The worldwide growth in the demand for HE masks the huge differences in the world due to differences in:
§ demography, where e.g. Japan is already experiencing a decline in university enrolments due to a decrease in the number of youngsters, but where in particular middle income countries and – to a lesser extent – lower income countries will experience a vast increase as a result of an increasing young age group and increasing prosperity;
§ the impact of lifelong learning, where in the US now a substantial part of the HE students is of the non-traditional age groups (25 years and older);
§ international mobility, where in the UK now 11% of the HE students is foreign (in Australia 19%, and in the US 4%);
§ the use of untapped talent.
Let me focus on the last two items as the key items for Government policy, allowing for if … then scenarios. I leave life long learning aside as it seems that every government wants to implement life long learning. Government policy is irrelevant for the impact of demography on the demand for HE in 2020. The children and adults (!) who will participate in 2020 are already born. In other words: there is only one demographic scenario (if one excludes major disasters of the magnitude of the 13th century plague in Europe).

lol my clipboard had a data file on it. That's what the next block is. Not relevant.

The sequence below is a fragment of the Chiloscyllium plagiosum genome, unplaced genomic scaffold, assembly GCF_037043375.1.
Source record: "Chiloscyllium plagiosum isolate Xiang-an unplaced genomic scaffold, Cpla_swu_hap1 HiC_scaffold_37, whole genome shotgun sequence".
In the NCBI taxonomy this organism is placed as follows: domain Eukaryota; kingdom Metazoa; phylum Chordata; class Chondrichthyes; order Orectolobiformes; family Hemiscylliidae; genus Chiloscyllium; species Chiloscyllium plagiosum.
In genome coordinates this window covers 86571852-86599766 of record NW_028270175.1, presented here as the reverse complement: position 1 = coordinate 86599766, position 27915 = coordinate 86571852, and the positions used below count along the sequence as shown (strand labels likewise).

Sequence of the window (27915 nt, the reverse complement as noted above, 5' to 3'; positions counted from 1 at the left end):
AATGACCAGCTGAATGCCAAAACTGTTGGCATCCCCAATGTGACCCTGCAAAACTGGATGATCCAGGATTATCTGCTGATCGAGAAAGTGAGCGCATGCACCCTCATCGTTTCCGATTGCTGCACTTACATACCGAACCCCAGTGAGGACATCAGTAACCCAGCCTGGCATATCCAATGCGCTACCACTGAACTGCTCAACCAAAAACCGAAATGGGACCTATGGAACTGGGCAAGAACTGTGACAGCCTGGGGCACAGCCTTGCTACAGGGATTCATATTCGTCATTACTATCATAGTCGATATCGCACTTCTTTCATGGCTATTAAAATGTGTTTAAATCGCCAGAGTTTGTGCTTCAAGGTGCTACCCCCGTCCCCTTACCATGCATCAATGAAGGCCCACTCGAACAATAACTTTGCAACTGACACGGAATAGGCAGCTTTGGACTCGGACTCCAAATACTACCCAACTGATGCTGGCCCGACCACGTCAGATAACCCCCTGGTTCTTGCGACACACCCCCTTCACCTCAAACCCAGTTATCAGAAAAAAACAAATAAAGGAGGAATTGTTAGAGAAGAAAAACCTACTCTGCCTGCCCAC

2.1 Policy and International Mobility
International mobility of students is likely to have been a strong component of international competition: countries (in particular the U.S., but also the U.K. and now Australia) which could attract foreign students are likely to have seen a contribution of this attraction to their economic growth. The mechanisms are manifold. First, attractiveness for foreign students generally is accompanied by that for foreign researchers. Second, it is generally the brightest and most energetic that are mobile, contributing to the quality of HE. Third, some of these foreign students might stay. Lastly, they are – back in their home country – ambassadors, spurring trade relations.